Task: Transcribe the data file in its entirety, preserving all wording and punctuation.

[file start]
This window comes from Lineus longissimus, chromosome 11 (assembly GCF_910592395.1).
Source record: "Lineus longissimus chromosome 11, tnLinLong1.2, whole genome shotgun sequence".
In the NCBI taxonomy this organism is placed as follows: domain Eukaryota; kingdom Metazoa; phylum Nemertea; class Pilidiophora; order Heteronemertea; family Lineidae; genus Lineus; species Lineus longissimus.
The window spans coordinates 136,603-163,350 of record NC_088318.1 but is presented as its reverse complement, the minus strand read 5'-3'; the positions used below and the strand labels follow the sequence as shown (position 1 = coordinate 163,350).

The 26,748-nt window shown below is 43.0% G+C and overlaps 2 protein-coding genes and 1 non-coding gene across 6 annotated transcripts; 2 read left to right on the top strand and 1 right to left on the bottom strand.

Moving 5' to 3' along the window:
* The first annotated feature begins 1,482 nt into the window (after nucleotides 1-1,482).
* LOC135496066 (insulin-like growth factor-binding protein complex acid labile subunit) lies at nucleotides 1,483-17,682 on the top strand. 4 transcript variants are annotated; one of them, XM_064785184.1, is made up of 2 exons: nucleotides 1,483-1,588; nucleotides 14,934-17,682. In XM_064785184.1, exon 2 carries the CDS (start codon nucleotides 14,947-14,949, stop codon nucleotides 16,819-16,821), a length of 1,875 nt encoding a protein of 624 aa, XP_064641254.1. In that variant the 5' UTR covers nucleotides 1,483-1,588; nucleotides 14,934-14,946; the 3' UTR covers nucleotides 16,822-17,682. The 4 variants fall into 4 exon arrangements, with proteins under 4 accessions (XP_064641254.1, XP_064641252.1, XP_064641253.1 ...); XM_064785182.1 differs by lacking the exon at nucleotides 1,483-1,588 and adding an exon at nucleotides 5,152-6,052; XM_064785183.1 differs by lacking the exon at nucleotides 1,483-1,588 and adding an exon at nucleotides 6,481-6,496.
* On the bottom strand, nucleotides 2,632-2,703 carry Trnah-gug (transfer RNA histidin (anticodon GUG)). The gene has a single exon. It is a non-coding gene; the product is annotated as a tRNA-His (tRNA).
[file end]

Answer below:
This window comes from Lineus longissimus, chromosome 11 (assembly GCF_910592395.1).
Source record: "Lineus longissimus chromosome 11, tnLinLong1.2, whole genome shotgun sequence".
In the NCBI taxonomy this organism is placed as follows: domain Eukaryota; kingdom Metazoa; phylum Nemertea; class Pilidiophora; order Heteronemertea; family Lineidae; genus Lineus; species Lineus longissimus.
The window spans coordinates 136,603-163,350 of record NC_088318.1 but is presented as its reverse complement, the minus strand read 5'-3'; the positions used below and the strand labels follow the sequence as shown (position 1 = coordinate 163,350).

The 26,748-nt window shown below is 43.0% G+C and overlaps 2 protein-coding genes and 1 non-coding gene across 6 annotated transcripts; 2 read left to right on the top strand and 1 right to left on the bottom strand.

Moving 5' to 3' along the window:
* The first annotated feature begins 1,482 nt into the window (after nucleotides 1-1,482).
* LOC135496066 (insulin-like growth factor-binding protein complex acid labile subunit) lies at nucleotides 1,483-17,682 on the top strand. 4 transcript variants are annotated; one of them, XM_064785184.1, is made up of 2 exons: nucleotides 1,483-1,588; nucleotides 14,934-17,682. In XM_064785184.1, exon 2 carries the CDS (start codon nucleotides 14,947-14,949, stop codon nucleotides 16,819-16,821), a length of 1,875 nt encoding a protein of 624 aa, XP_064641254.1. In that variant the 5' UTR covers nucleotides 1,483-1,588; nucleotides 14,934-14,946; the 3' UTR covers nucleotides 16,822-17,682. The 4 variants fall into 4 exon arrangements, with proteins under 4 accessions (XP_064641254.1, XP_064641252.1, XP_064641253.1 ...); XM_064785182.1 differs by lacking the exon at nucleotides 1,483-1,588 and adding an exon at nucleotides 5,152-6,052; XM_064785183.1 differs by lacking the exon at nucleotides 1,483-1,588 and adding an exon at nucleotides 6,481-6,496.
* On the bottom strand, nucleotides 2,632-2,703 carry Trnah-gug (transfer RNA histidin (anticodon GUG)). The gene has a single exon. It is a non-coding gene; the product is annotated as a tRNA-His (tRNA).